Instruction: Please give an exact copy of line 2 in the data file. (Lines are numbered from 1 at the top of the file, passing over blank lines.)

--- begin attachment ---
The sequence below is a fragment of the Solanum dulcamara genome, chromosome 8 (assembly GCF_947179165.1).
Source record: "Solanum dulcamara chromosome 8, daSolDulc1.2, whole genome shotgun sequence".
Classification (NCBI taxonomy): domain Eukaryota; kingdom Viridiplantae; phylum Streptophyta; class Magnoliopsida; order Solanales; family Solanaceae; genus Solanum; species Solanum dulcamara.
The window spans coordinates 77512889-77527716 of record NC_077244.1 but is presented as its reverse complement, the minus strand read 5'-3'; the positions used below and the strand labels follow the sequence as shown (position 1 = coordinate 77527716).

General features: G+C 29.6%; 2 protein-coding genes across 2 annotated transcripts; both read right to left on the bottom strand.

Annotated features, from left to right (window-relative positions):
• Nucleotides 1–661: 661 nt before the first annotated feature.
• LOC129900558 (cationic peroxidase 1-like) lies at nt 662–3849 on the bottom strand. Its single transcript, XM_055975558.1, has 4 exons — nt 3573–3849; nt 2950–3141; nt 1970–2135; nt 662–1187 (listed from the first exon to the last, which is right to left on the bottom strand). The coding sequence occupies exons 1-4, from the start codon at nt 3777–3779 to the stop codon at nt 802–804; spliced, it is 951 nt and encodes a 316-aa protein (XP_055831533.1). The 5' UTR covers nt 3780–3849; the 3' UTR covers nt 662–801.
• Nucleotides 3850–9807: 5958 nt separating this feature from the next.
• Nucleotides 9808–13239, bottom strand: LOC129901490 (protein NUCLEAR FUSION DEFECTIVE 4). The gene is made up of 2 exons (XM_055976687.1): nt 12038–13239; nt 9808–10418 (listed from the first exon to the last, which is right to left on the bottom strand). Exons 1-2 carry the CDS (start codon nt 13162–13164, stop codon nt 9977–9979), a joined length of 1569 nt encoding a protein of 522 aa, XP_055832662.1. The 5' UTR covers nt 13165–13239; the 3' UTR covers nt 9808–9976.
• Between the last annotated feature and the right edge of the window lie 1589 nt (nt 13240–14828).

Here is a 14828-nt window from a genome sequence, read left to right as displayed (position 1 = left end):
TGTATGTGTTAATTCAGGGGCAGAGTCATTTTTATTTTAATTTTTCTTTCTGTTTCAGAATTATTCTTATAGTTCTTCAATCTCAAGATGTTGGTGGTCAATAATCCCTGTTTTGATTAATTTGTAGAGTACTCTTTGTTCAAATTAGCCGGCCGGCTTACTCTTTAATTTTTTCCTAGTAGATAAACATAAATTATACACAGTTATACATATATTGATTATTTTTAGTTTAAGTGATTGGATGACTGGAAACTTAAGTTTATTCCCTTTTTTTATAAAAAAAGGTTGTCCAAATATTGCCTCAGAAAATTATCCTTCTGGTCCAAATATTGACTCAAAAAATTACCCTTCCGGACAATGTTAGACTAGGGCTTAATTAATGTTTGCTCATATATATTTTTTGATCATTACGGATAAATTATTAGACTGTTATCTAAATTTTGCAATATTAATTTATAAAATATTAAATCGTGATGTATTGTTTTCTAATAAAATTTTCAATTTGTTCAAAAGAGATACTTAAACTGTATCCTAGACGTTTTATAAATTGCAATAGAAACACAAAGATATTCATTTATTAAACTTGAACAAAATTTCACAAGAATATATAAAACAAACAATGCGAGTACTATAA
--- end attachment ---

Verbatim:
Source record: "Solanum dulcamara chromosome 8, daSolDulc1.2, whole genome shotgun sequence".